Modrá krev (Blue Blood, 2011) tells the story of Ida Zmoiro, whom Buida based on Soviet actress Valentina Karavaeva. “Actress” sounds glamorous, but Ida’s life is filled with pain: a brief marriage to an Englishman, an accident that ruins her film career by making her face look like a broken plate, the Stalinist repression, and the sudden appearance of a former husband’s wife and child. As Ida likes to say, “happiness makes you fat”. In this dark, Soviet-era transformation of a fairy tale, Buida creates his own myth of a bright soul in a world inhabited by drunkards, madmen and crooks.
Román jeho života
Zweig devoted ten years of research and writing to Balzac, which he regarded as his crowning achievement. This late work reads like a picaresque novel, with Balzac’s quest for “a woman with a fortune” and recurrent episodes of the author chasing an elusive pot of gold driving the story. This biography of one classic author by another is filled with Zweig’s characteristic psychological insights.
The Lily of the Valley (Le Lys dans la Vallée) is a long confession of a passionate love of a young man, Félix de Vandenesse, for a mature woman, Madame de Mortsauf. Unlike many others novels from La Comédie humaine that serve as a critique of social, political and moral conditions of his time, The Lily of the Valley depicts a timeless private theme of first love and its agony.
The novel is inspired by the life and the memoirs of the traveler Móric Beňovský (1746-1786), who is considered a national hero in Hungary, Poland, and Slovakia.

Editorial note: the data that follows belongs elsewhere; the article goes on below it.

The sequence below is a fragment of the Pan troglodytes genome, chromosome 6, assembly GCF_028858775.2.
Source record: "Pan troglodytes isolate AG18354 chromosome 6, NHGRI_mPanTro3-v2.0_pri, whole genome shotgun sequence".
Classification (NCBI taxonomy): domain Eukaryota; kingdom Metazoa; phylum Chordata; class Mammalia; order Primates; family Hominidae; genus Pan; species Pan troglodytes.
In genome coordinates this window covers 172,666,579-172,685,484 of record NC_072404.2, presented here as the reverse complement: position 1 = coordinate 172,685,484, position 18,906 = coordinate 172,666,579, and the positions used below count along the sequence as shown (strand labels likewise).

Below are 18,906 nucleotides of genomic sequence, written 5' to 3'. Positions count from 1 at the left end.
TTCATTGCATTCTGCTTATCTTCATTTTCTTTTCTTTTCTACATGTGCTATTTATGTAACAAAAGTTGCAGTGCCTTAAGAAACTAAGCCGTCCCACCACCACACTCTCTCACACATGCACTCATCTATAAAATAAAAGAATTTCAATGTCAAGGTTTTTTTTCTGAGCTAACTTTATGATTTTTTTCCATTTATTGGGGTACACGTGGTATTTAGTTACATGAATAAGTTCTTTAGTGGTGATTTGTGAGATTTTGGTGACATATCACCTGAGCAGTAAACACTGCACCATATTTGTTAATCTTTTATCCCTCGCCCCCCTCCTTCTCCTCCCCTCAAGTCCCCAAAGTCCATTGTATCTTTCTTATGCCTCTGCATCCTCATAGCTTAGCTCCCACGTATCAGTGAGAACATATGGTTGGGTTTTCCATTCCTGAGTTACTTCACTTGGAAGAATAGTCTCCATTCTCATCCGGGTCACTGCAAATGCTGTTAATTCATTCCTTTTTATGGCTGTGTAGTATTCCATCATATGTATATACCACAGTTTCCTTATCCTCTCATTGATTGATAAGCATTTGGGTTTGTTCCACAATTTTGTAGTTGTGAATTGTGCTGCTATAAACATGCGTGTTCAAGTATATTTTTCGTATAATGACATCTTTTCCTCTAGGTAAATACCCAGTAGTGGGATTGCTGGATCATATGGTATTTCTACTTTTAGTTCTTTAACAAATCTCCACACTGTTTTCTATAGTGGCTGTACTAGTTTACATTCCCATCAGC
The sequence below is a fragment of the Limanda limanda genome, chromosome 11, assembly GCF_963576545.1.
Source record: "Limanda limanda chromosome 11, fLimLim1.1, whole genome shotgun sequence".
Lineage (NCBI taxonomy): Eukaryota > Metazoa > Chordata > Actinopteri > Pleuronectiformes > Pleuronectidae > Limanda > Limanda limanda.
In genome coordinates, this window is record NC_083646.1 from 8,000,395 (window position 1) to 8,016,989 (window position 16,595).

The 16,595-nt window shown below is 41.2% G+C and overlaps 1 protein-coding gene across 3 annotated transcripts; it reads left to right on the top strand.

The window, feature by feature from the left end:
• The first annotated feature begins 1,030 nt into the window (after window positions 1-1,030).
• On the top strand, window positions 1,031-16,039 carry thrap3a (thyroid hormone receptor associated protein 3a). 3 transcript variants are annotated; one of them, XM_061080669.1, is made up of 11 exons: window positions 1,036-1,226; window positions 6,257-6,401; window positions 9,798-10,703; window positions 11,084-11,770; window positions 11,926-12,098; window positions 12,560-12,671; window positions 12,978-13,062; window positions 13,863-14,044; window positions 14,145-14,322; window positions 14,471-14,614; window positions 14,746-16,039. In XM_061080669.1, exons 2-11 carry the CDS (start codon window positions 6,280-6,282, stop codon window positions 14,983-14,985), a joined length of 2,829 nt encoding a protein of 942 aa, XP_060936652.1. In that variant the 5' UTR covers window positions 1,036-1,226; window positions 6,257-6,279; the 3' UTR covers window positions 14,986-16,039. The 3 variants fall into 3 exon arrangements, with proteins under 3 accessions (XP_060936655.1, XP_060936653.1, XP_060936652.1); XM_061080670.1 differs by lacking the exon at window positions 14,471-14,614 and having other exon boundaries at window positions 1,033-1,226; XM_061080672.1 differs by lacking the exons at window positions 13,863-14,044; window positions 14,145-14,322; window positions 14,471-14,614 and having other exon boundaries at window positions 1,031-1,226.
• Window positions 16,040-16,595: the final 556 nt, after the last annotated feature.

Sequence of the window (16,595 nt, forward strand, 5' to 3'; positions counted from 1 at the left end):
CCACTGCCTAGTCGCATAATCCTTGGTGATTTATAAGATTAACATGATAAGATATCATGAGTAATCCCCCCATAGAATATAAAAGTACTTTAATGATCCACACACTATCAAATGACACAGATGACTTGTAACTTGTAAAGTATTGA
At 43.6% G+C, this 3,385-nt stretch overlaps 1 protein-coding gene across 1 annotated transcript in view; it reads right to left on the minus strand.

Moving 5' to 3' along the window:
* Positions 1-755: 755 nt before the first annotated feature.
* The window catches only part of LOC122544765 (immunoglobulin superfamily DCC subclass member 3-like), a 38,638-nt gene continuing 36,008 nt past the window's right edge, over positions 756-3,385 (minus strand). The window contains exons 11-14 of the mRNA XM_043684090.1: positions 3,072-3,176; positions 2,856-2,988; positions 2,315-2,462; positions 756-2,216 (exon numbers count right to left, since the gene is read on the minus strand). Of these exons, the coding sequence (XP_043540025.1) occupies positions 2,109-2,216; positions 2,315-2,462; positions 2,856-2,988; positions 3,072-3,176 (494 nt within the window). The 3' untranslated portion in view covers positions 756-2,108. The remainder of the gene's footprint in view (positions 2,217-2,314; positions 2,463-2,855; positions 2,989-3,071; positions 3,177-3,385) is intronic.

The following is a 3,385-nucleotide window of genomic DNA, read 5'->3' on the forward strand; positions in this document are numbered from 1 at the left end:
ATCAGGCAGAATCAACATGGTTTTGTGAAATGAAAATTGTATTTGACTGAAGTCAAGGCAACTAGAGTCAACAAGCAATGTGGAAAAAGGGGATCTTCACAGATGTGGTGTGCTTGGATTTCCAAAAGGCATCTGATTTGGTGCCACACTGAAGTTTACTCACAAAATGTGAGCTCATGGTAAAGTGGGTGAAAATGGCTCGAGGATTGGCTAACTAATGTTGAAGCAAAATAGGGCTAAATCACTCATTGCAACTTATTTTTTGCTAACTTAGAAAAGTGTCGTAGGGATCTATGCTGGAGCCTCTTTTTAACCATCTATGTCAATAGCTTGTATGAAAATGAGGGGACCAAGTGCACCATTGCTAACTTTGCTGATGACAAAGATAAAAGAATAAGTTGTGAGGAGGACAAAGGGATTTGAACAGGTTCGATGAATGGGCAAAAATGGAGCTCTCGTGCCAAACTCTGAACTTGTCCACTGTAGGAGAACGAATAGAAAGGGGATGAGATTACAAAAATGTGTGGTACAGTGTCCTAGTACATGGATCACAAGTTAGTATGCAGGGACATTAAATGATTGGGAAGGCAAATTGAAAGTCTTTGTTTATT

Benyovszky was born and raised in Verbó, Kingdom of Hungary. In 1769, while fighting for the Polish armies under the Bar Confederation, he was captured by the Russians and exiled to Kamchatka. He subsequently escaped and returned to Europe via Macau and Mauritius, arriving in France. In 1773, Benyovszky reached agreement with the French government to establish a trading post on Madagascar.
Will be published: 4. 8. 2022
This wild and entertaining novel expands on the true story of the West Indian slave Tituba, who was accused of witchcraft in Salem, Massachusetts, arrested in 1692, and forgotten in jail until the general amnesty for witches two years later. Maryse Condé brings Tituba out of historical silence and creates for her a fictional childhood, adolescence, and old age.
Published: 26. 5. 2022
Posted to Moscow as a young diplomat before the Second World War, Fitzroy Maclean travelled widely, with or without permission, in some of the wildest and remotest parts of the Soviet Union, then virtually closed to foreigners. In 1942 he fought as a founder member of the SAS in North Africa. There Maclean specialised in hair-raising commando raids behind enemy lines, including the daring and outrageous kidnapping of the German Consul in Axis-controlled Iraq. In 1943 he parachuted into German-occupied Yugoslavia as Winston Churchill’s personal representative to Josip Broz Tito and remained there until 1945, all enemy attempts to capture him proving unsuccessful.
Short stories and novellas
In this sellection of 13 stories, which were published in the New Yorker, Gallant shows herself to be one of the century’s most accomplished, and least conventional, writers of short fiction.
One night, a phone rings in Paris. Adam learns that Mourad, once his closest friend, is dying. He quickly throws some clothes in a suitcase and takes the first flight out, to the homeland he fled twenty-five years ago. Exiled in France, Adam has been leading a peaceful life as a respected historian, but back among the milk-white mountains of the East his past soon catches up with him.